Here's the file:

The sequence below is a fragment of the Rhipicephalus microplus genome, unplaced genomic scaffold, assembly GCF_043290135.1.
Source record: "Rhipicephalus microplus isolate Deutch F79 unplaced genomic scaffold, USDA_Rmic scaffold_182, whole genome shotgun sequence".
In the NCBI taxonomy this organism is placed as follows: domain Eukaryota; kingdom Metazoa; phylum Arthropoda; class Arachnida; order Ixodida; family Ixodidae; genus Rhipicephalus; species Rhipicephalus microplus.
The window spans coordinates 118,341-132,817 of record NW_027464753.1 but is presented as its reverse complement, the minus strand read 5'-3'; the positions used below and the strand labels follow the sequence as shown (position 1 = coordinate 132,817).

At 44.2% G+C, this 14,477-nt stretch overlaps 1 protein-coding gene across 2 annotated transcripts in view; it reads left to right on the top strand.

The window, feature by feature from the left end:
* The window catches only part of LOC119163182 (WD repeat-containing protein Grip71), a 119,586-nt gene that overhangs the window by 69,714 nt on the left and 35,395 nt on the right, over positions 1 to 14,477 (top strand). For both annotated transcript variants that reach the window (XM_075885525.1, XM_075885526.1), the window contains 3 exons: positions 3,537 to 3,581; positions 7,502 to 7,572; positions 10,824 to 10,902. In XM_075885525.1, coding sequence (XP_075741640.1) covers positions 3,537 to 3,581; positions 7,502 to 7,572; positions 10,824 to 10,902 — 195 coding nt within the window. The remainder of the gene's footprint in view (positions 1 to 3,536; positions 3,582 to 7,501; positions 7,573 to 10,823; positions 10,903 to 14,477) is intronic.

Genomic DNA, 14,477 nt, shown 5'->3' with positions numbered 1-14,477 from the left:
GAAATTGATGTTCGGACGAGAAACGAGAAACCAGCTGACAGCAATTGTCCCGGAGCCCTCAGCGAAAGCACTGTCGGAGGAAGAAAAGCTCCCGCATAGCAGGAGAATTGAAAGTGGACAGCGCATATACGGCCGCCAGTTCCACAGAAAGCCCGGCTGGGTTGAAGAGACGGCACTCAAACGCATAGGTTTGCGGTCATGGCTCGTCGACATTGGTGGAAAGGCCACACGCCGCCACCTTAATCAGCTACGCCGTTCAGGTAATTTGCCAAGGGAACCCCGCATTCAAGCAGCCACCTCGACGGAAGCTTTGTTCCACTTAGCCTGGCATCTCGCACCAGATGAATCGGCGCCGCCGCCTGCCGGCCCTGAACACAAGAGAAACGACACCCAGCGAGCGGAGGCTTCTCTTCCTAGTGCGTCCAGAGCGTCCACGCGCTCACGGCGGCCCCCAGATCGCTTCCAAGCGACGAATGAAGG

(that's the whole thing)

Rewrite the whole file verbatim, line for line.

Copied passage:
The sequence below is a fragment of the Rhipicephalus microplus genome, unplaced genomic scaffold, assembly GCF_043290135.1.
Source record: "Rhipicephalus microplus isolate Deutch F79 unplaced genomic scaffold, USDA_Rmic scaffold_182, whole genome shotgun sequence".
In the NCBI taxonomy this organism is placed as follows: domain Eukaryota; kingdom Metazoa; phylum Arthropoda; class Arachnida; order Ixodida; family Ixodidae; genus Rhipicephalus; species Rhipicephalus microplus.
The window spans coordinates 118,341-132,817 of record NW_027464753.1 but is presented as its reverse complement, the minus strand read 5'-3'; the positions used below and the strand labels follow the sequence as shown (position 1 = coordinate 132,817).

At 44.2% G+C, this 14,477-nt stretch overlaps 1 protein-coding gene across 2 annotated transcripts in view; it reads left to right on the top strand.

The window, feature by feature from the left end:
* The window catches only part of LOC119163182 (WD repeat-containing protein Grip71), a 119,586-nt gene that overhangs the window by 69,714 nt on the left and 35,395 nt on the right, over positions 1 to 14,477 (top strand). For both annotated transcript variants that reach the window (XM_075885525.1, XM_075885526.1), the window contains 3 exons: positions 3,537 to 3,581; positions 7,502 to 7,572; positions 10,824 to 10,902. In XM_075885525.1, coding sequence (XP_075741640.1) covers positions 3,537 to 3,581; positions 7,502 to 7,572; positions 10,824 to 10,902 — 195 coding nt within the window. The remainder of the gene's footprint in view (positions 1 to 3,536; positions 3,582 to 7,501; positions 7,573 to 10,823; positions 10,903 to 14,477) is intronic.

Genomic DNA, 14,477 nt, shown 5'->3' with positions numbered 1-14,477 from the left:
GAAATTGATGTTCGGACGAGAAACGAGAAACCAGCTGACAGCAATTGTCCCGGAGCCCTCAGCGAAAGCACTGTCGGAGGAAGAAAAGCTCCCGCATAGCAGGAGAATTGAAAGTGGACAGCGCATATACGGCCGCCAGTTCCACAGAAAGCCCGGCTGGGTTGAAGAGACGGCACTCAAACGCATAGGTTTGCGGTCATGGCTCGTCGACATTGGTGGAAAGGCCACACGCCGCCACCTTAATCAGCTACGCCGTTCAGGTAATTTGCCAAGGGAACCCCGCATTCAAGCAGCCACCTCGACGGAAGCTTTGTTCCACTTAGCCTGGCATCTCGCACCAGATGAATCGGCGCCGCCGCCTGCCGGCCCTGAACACAAGAGAAACGACACCCAGCGAGCGGAGGCTTCTCTTCCTAGTGCGTCCAGAGCGTCCACGCGCTCACGGCGGCCCCCAGATCGCTTCCAAGCGACGAATGAAGG